Seth:
Okay, good. Andrea, again, real quick and you know, as you know, I’m an attorney too and basically, and I know you’re about to talk about this, but I’ve found it really interesting. Yesterday I saw the first kind of class action TV commercial about suing insurance companies for you know, business interruption insurance. And that seemed to be something that wasn’t available to an epidemic situation. So I’m sure that everyone out there is interested in knowing a little bit more about that as well.

Andrea:
Well, we’re definitely including that in this presentation, but that’s a Tom question. So, Tom, do you want to say something about business interruption?

Seth:
Tom, why can’t we sue you?

Tom:
They can. This is the America, you know, anybody can sue anybody. Most policies or business interruption to be for the, for the policy to pay requires physical damage to the location, you know, that we covered the interruption for, so if you were a restaurant and you had a fire in your kitchen, that’s a covered peril, you’re shut down for a couple of months, we would cover that.

Tom:
There has to be, most policies require physical damage to the location for a business interruption policy to to become effective.

Tom:
So that, that’s really where the issue comes into. And there’s a lot of, as you said, there are a number of different lawsuits right now. And there’s also a number of different legislatures that are, are, are looking at it as well to see what they can do about that. But the policies as they’re written really did not contemplate something like this.

Andrea:
So an important question and hopefully something we’re going to take care of in those contract clauses that you’re going to be including in your contracts from now on. So the first question, and I think most of you know this already is most States are only allowing workers to, to continue with working if their business is considered essential. And you need to be able to find out whether the construction work that you’re doing is considered essential. So I can tell you Massachusetts is a really interesting state to be in because we’ve had fights between the governor and the mayor of Boston about what’s essential and what isn’t. And we’ve also have fights between the cities and the towns about what’s essential. So the first thing to do is to go and check your state regulations and those will be on your state websites.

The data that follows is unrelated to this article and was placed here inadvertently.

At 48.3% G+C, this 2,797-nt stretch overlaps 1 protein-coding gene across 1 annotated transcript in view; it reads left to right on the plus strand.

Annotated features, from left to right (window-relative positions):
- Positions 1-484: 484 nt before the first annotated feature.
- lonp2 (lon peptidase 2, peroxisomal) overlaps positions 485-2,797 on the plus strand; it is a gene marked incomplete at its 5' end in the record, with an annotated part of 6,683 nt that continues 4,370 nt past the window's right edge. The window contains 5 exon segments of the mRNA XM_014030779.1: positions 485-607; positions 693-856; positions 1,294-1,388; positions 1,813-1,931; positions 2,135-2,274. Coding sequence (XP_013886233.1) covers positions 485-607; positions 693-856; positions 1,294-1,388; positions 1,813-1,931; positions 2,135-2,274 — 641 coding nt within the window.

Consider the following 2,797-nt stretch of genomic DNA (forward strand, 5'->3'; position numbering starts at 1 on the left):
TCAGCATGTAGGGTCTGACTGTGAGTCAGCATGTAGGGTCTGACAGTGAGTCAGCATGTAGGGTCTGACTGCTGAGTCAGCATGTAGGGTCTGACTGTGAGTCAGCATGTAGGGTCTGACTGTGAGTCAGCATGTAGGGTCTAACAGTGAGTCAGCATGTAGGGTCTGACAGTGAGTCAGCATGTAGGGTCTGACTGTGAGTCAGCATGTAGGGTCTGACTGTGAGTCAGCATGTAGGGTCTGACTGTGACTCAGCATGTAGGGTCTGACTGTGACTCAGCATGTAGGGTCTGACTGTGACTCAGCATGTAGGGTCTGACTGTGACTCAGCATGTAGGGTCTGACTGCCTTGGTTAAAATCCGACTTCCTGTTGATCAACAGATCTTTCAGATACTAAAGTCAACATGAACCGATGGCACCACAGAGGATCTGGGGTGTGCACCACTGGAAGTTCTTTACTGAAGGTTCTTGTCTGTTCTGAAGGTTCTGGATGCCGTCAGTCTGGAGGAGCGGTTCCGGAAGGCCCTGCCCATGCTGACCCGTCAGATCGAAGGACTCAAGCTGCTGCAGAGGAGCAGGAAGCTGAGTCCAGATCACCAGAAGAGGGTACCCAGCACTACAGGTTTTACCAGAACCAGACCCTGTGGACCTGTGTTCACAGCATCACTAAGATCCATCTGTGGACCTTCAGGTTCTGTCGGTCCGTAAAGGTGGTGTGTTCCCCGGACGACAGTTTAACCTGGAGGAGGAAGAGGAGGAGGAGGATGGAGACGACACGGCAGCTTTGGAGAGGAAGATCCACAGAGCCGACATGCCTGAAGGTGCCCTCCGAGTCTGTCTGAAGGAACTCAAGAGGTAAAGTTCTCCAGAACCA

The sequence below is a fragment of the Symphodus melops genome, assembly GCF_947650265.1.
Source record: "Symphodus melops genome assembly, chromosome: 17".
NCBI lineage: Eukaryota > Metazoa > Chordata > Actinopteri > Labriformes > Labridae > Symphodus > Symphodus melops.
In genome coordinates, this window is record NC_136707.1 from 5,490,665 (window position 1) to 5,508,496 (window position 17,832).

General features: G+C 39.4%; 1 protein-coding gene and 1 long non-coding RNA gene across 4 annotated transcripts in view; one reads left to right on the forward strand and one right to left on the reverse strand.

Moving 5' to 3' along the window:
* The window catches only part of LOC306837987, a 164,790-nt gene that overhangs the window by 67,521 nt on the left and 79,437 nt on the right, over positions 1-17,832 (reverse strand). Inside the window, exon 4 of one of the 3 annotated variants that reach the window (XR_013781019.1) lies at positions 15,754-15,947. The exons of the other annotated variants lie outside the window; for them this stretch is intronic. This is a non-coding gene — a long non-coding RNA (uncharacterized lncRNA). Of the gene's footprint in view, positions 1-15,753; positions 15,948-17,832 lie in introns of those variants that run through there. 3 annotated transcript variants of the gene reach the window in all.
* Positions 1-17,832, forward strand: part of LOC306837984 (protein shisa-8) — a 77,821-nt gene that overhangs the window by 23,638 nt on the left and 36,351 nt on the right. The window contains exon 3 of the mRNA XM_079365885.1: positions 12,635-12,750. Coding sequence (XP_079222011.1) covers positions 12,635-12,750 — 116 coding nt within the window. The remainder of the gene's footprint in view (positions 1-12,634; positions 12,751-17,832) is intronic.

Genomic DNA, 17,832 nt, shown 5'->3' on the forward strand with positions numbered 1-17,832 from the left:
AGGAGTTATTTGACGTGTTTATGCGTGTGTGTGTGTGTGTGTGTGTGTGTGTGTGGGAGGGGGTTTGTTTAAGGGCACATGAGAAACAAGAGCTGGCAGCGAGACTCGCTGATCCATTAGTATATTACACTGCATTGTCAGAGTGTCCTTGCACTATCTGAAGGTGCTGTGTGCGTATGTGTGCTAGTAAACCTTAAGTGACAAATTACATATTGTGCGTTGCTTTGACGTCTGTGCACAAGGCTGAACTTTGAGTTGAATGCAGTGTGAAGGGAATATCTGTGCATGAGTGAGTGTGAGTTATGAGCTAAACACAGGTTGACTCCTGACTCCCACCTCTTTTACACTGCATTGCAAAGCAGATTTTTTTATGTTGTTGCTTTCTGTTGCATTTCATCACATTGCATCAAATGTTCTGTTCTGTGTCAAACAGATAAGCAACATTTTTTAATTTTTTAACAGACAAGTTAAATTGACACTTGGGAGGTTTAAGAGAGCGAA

Andrea:
I know that Massachusetts has COVID updates and FAQs, frequently asked questions on their website about what you can and cannot do. And I have had the good luck of speaking with another attorney in Massachusetts who’s a lobbyist and asked him about the interpretation of some of these definitions of essential services. And he says, just to make it all easy on us, that Massachusetts has been deliberately vague. And the reason that they’ve been big is that they want to allow some wiggle room for what people can and cannot do. And it also depends on who’s lobbying. I know here the landscapers lobbied heavily and landscaping is considered an essential service. The home builders lobbied heavily and new and home construction is considered an essential service. Strangely enough though, in the last order from the governor, they said, you can only do construction housing for housing net is going to address the housing shortage in Massachusetts.